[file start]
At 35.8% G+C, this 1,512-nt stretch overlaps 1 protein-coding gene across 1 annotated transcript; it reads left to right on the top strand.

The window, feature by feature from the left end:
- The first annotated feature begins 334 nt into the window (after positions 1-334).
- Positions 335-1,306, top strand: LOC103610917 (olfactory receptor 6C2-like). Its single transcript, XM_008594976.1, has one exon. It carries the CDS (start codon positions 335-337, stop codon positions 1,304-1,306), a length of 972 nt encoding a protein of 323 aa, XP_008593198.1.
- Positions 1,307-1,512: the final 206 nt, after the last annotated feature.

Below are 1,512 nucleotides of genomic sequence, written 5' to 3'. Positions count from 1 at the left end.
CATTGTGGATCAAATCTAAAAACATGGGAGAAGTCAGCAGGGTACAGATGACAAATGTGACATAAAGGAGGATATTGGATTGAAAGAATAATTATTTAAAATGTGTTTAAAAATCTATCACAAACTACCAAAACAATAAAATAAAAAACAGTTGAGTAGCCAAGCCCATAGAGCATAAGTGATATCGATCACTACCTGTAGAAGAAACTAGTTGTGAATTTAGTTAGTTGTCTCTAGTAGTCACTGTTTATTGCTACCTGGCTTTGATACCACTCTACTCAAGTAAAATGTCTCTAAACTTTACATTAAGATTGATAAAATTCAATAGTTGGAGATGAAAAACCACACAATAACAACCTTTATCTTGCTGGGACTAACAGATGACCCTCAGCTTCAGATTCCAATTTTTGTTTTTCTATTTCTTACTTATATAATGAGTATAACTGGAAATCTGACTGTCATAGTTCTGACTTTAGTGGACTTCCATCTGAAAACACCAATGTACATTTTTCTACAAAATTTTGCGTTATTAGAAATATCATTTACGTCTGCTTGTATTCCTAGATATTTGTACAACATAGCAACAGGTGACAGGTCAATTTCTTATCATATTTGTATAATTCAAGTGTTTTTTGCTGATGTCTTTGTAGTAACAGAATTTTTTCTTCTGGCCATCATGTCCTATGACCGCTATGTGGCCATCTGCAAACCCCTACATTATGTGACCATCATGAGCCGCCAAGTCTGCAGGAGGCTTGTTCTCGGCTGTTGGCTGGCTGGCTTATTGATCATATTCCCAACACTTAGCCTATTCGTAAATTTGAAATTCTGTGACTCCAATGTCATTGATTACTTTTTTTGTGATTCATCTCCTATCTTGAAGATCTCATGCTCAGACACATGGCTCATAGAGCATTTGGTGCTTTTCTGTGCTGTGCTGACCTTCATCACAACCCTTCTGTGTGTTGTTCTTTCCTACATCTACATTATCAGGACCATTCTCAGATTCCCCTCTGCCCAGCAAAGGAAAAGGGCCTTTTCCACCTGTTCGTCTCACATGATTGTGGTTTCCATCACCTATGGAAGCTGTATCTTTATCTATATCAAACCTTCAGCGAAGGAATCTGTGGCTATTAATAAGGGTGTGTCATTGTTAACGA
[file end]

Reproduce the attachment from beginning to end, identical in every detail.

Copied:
At 35.8% G+C, this 1,512-nt stretch overlaps 1 protein-coding gene across 1 annotated transcript; it reads left to right on the top strand.

The window, feature by feature from the left end:
- The first annotated feature begins 334 nt into the window (after positions 1-334).
- Positions 335-1,306, top strand: LOC103610917 (olfactory receptor 6C2-like). Its single transcript, XM_008594976.1, has one exon. It carries the CDS (start codon positions 335-337, stop codon positions 1,304-1,306), a length of 972 nt encoding a protein of 323 aa, XP_008593198.1.
- Positions 1,307-1,512: the final 206 nt, after the last annotated feature.

Below are 1,512 nucleotides of genomic sequence, written 5' to 3'. Positions count from 1 at the left end.
CATTGTGGATCAAATCTAAAAACATGGGAGAAGTCAGCAGGGTACAGATGACAAATGTGACATAAAGGAGGATATTGGATTGAAAGAATAATTATTTAAAATGTGTTTAAAAATCTATCACAAACTACCAAAACAATAAAATAAAAAACAGTTGAGTAGCCAAGCCCATAGAGCATAAGTGATATCGATCACTACCTGTAGAAGAAACTAGTTGTGAATTTAGTTAGTTGTCTCTAGTAGTCACTGTTTATTGCTACCTGGCTTTGATACCACTCTACTCAAGTAAAATGTCTCTAAACTTTACATTAAGATTGATAAAATTCAATAGTTGGAGATGAAAAACCACACAATAACAACCTTTATCTTGCTGGGACTAACAGATGACCCTCAGCTTCAGATTCCAATTTTTGTTTTTCTATTTCTTACTTATATAATGAGTATAACTGGAAATCTGACTGTCATAGTTCTGACTTTAGTGGACTTCCATCTGAAAACACCAATGTACATTTTTCTACAAAATTTTGCGTTATTAGAAATATCATTTACGTCTGCTTGTATTCCTAGATATTTGTACAACATAGCAACAGGTGACAGGTCAATTTCTTATCATATTTGTATAATTCAAGTGTTTTTTGCTGATGTCTTTGTAGTAACAGAATTTTTTCTTCTGGCCATCATGTCCTATGACCGCTATGTGGCCATCTGCAAACCCCTACATTATGTGACCATCATGAGCCGCCAAGTCTGCAGGAGGCTTGTTCTCGGCTGTTGGCTGGCTGGCTTATTGATCATATTCCCAACACTTAGCCTATTCGTAAATTTGAAATTCTGTGACTCCAATGTCATTGATTACTTTTTTTGTGATTCATCTCCTATCTTGAAGATCTCATGCTCAGACACATGGCTCATAGAGCATTTGGTGCTTTTCTGTGCTGTGCTGACCTTCATCACAACCCTTCTGTGTGTTGTTCTTTCCTACATCTACATTATCAGGACCATTCTCAGATTCCCCTCTGCCCAGCAAAGGAAAAGGGCCTTTTCCACCTGTTCGTCTCACATGATTGTGGTTTCCATCACCTATGGAAGCTGTATCTTTATCTATATCAAACCTTCAGCGAAGGAATCTGTGGCTATTAATAAGGGTGTGTCATTGTTAACGA